In fact, several of the album’s highlights came from Rogers. “Ft. Worth Was a Fabulous Waste of Time” was a song he’d started years ago with the late Guy Clark, while his understated “Quiet Town” is one of Burn Band’s emotional pillars. “Throwing Shade” even required him to teach Keen some new lingo. “I am not the most laid-back individual. I worry too much, I think too much, I plan too much. I’m way out ahead of myself oftentimes,” says Rogers. “[But] Robert gave me a really great compliment, and not many people give me this compliment. He said, ‘I really enjoy your sense of humor.'”

The spirit of those sessions came together most fully on “Charlie Duke Took Country Music to the Moon,” a song about an Apollo 16 astronaut whom Rogers met at a fish fry in the small town of New Braunfels, Texas, where both men live. Now 83, Duke offered him a copy of a tape that a Houston radio DJ made for him to take into space in 1972. It features in-studio performances and personal greetings by Merle Haggard, Dolly Parton and Porter Wagoner. “I mean, my heart almost stopped,” Rogers remembers. “It’s just such a unique thing to have possession of. Not many people have the chance to hear these tapes.”

Once the album was recorded — under the supervision of Keen’s longtime producer Lloyd Maines, who picked most of the musicians for the sessions himself — Duke became part of a more elaborate plan for Burn Band. Keen and Rogers wanted to come up with a backstory for the Stryker Brothers, so they enlisted videographer Cameron Gott to conduct interviews with other musicians who made up their own, far-fetched tales. Besides Duke and Maines, however, none of them had any idea who was behind it all.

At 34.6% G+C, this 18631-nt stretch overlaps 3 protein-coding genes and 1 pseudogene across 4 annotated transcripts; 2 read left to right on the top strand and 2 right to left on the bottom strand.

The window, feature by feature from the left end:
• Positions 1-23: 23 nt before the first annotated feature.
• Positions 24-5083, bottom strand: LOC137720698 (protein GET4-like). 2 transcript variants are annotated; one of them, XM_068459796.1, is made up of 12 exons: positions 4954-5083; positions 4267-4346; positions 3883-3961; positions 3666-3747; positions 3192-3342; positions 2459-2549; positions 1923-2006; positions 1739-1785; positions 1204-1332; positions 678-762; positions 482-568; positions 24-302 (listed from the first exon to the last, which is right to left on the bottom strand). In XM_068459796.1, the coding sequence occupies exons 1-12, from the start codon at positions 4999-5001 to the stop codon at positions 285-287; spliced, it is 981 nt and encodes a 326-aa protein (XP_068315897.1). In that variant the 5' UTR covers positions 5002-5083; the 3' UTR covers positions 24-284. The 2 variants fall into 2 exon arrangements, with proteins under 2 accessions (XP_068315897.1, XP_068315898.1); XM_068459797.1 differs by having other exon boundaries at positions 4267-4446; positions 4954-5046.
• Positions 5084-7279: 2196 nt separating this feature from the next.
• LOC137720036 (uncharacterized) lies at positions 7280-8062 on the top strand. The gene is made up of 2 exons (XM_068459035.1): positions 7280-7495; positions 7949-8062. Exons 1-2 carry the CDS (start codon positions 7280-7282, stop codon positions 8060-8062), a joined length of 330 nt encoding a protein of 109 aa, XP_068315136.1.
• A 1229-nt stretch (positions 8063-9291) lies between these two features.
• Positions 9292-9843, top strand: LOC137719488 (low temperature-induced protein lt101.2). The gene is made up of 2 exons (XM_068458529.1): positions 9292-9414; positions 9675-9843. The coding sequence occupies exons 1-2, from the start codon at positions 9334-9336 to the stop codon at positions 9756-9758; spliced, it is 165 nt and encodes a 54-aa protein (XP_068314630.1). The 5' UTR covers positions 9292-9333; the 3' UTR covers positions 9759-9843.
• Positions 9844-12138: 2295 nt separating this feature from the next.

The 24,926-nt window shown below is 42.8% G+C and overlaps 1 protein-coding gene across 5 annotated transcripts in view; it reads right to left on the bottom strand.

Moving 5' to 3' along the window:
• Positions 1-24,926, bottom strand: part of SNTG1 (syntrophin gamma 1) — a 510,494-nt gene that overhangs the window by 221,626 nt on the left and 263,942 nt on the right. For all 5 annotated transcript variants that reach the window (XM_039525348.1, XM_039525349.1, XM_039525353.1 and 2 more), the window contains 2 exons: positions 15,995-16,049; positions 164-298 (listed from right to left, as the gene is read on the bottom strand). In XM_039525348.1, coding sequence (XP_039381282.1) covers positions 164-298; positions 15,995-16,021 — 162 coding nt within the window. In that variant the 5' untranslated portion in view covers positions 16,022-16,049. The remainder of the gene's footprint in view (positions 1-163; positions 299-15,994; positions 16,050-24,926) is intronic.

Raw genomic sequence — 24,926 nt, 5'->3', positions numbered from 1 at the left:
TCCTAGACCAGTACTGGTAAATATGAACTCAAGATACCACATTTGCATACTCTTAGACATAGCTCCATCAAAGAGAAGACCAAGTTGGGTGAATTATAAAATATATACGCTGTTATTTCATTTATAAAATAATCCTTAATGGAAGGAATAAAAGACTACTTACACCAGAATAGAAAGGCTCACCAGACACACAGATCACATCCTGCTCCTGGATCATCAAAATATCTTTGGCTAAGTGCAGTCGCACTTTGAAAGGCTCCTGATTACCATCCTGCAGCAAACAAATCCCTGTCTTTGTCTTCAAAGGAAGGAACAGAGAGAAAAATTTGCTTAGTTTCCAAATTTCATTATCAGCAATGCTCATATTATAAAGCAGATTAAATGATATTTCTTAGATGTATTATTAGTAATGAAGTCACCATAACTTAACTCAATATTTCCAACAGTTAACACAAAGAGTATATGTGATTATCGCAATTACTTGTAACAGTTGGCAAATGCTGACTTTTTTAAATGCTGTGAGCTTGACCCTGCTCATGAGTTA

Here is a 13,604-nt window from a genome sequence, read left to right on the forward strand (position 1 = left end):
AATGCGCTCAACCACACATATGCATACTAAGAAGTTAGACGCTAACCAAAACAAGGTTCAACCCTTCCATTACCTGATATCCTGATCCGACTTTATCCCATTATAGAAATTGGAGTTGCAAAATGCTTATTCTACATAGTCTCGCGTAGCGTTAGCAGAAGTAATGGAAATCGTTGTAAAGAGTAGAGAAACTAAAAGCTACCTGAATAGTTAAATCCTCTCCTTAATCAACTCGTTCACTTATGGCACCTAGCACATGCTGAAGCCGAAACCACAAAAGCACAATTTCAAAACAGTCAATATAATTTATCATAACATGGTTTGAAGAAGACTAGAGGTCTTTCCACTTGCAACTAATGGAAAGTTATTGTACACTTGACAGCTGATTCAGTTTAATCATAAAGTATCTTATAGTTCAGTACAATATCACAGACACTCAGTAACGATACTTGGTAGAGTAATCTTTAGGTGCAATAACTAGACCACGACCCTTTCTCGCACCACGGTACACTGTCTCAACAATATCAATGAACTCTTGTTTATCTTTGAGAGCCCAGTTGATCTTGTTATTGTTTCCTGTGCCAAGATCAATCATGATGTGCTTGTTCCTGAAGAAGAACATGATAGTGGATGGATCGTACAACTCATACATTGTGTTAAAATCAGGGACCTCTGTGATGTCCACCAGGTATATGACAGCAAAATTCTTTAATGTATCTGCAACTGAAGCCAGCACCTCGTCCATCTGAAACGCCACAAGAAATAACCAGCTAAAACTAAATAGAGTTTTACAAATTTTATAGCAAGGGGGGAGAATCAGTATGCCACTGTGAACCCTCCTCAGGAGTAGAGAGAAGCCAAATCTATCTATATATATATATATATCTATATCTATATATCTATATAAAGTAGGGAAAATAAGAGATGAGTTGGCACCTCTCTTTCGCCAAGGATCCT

“The camera would roll and they would just tell these bizarre stories that we didn’t really have any head’s-up on. BJ [Barham] from American Aquarium claimed he was one of our sons,” Rogers says with a laugh. “We were having so much fun with it. We started saying, ‘Let’s turn this into a mockumentary, a 45-minute film.’ At the same time, you don’t want to bite off more than you can chew.”

When the album was finally released in September, the hardest part of all was sticking to the original plan of keeping Keen and Rogers’ identities a secret. “My one overriding thought, especially on my part, was, ‘They’re gonna know my voice that quick. It won’t take two seconds,” Keen says, snapping his fingers. But both men held their peace — for the most part — until making an official announcement a couple months later. “I denied it as much as possible. I did get drunk a couple times and tell a few friends, hoping they wouldn’t say anything. They didn’t say anything, as far as I know.”

The ACL Live show proves to be a brief and to-the-point affair, a quick 20-minute set slotted in as an opening act before Keen’s Austin stop of his annual Christmas tour. A voiceover introduces the Stryker Brothers story before the duo, dressed in matching cowboy hats and striped prison shirts, walk out through a pair of doors onstage with the album cover artwork painted on them. They wrap things up with “Charlie Duke Took Country Music to the Moon,” and even have Duke — dressed in a NASA jacket — come out and wave to the audience.

Whether or not the Stryker Brothers will ever reappear in the flesh again remains to be seen. Keen, at least, leaves the door open. But, tall tales or not, Burn Band will remain.

“It’s just all about the music,” says Rogers, as Keen nods in agreement alongside. “I think it speaks for itself. I think the record stands the test of time. I think 10 years from now, somebody’s going to stumble on this record who’s a fan of both of ours and go, ‘Shit, I didn’t even know about this record.'”